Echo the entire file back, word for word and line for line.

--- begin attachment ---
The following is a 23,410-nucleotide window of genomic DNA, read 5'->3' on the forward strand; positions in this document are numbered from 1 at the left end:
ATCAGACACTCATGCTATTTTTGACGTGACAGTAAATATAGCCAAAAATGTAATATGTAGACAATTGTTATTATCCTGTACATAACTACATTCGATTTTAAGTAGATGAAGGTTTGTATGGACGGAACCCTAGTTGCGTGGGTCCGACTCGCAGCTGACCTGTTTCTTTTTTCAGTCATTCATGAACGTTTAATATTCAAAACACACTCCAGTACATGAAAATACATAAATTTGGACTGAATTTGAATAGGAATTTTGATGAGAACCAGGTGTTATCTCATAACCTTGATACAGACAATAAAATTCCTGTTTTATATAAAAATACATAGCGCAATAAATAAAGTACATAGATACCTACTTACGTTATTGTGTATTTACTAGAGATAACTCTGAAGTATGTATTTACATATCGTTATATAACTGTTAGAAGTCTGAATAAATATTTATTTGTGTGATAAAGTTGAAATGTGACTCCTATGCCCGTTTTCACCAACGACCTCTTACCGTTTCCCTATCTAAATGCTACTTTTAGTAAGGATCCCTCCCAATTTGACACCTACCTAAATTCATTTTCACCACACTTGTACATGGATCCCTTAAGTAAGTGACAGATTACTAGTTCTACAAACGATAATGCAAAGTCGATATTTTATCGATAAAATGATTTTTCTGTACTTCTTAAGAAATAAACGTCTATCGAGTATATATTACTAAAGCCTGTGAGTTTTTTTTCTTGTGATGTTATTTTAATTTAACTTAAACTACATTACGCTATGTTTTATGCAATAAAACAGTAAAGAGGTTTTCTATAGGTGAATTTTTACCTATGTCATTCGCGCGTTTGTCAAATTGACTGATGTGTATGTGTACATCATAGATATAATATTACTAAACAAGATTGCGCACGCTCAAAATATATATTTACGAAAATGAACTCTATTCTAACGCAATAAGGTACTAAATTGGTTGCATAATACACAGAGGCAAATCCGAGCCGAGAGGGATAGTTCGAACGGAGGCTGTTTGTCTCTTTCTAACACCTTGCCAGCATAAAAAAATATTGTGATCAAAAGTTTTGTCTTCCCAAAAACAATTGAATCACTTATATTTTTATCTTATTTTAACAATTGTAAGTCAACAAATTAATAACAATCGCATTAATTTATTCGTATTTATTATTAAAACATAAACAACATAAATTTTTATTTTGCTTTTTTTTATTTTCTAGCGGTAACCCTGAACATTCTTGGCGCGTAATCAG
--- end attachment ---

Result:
The following is a 23,410-nucleotide window of genomic DNA, read 5'->3' on the forward strand; positions in this document are numbered from 1 at the left end:
ATCAGACACTCATGCTATTTTTGACGTGACAGTAAATATAGCCAAAAATGTAATATGTAGACAATTGTTATTATCCTGTACATAACTACATTCGATTTTAAGTAGATGAAGGTTTGTATGGACGGAACCCTAGTTGCGTGGGTCCGACTCGCAGCTGACCTGTTTCTTTTTTCAGTCATTCATGAACGTTTAATATTCAAAACACACTCCAGTACATGAAAATACATAAATTTGGACTGAATTTGAATAGGAATTTTGATGAGAACCAGGTGTTATCTCATAACCTTGATACAGACAATAAAATTCCTGTTTTATATAAAAATACATAGCGCAATAAATAAAGTACATAGATACCTACTTACGTTATTGTGTATTTACTAGAGATAACTCTGAAGTATGTATTTACATATCGTTATATAACTGTTAGAAGTCTGAATAAATATTTATTTGTGTGATAAAGTTGAAATGTGACTCCTATGCCCGTTTTCACCAACGACCTCTTACCGTTTCCCTATCTAAATGCTACTTTTAGTAAGGATCCCTCCCAATTTGACACCTACCTAAATTCATTTTCACCACACTTGTACATGGATCCCTTAAGTAAGTGACAGATTACTAGTTCTACAAACGATAATGCAAAGTCGATATTTTATCGATAAAATGATTTTTCTGTACTTCTTAAGAAATAAACGTCTATCGAGTATATATTACTAAAGCCTGTGAGTTTTTTTTCTTGTGATGTTATTTTAATTTAACTTAAACTACATTACGCTATGTTTTATGCAATAAAACAGTAAAGAGGTTTTCTATAGGTGAATTTTTACCTATGTCATTCGCGCGTTTGTCAAATTGACTGATGTGTATGTGTACATCATAGATATAATATTACTAAACAAGATTGCGCACGCTCAAAATATATATTTACGAAAATGAACTCTATTCTAACGCAATAAGGTACTAAATTGGTTGCATAATACACAGAGGCAAATCCGAGCCGAGAGGGATAGTTCGAACGGAGGCTGTTTGTCTCTTTCTAACACCTTGCCAGCATAAAAAAATATTGTGATCAAAAGTTTTGTCTTCCCAAAAACAATTGAATCACTTATATTTTTATCTTATTTTAACAATTGTAAGTCAACAAATTAATAACAATCGCATTAATTTATTCGTATTTATTATTAAAACATAAACAACATAAATTTTTATTTTGCTTTTTTTTATTTTCTAGCGGTAACCCTGAACATTCTTGGCGCGTAATCAG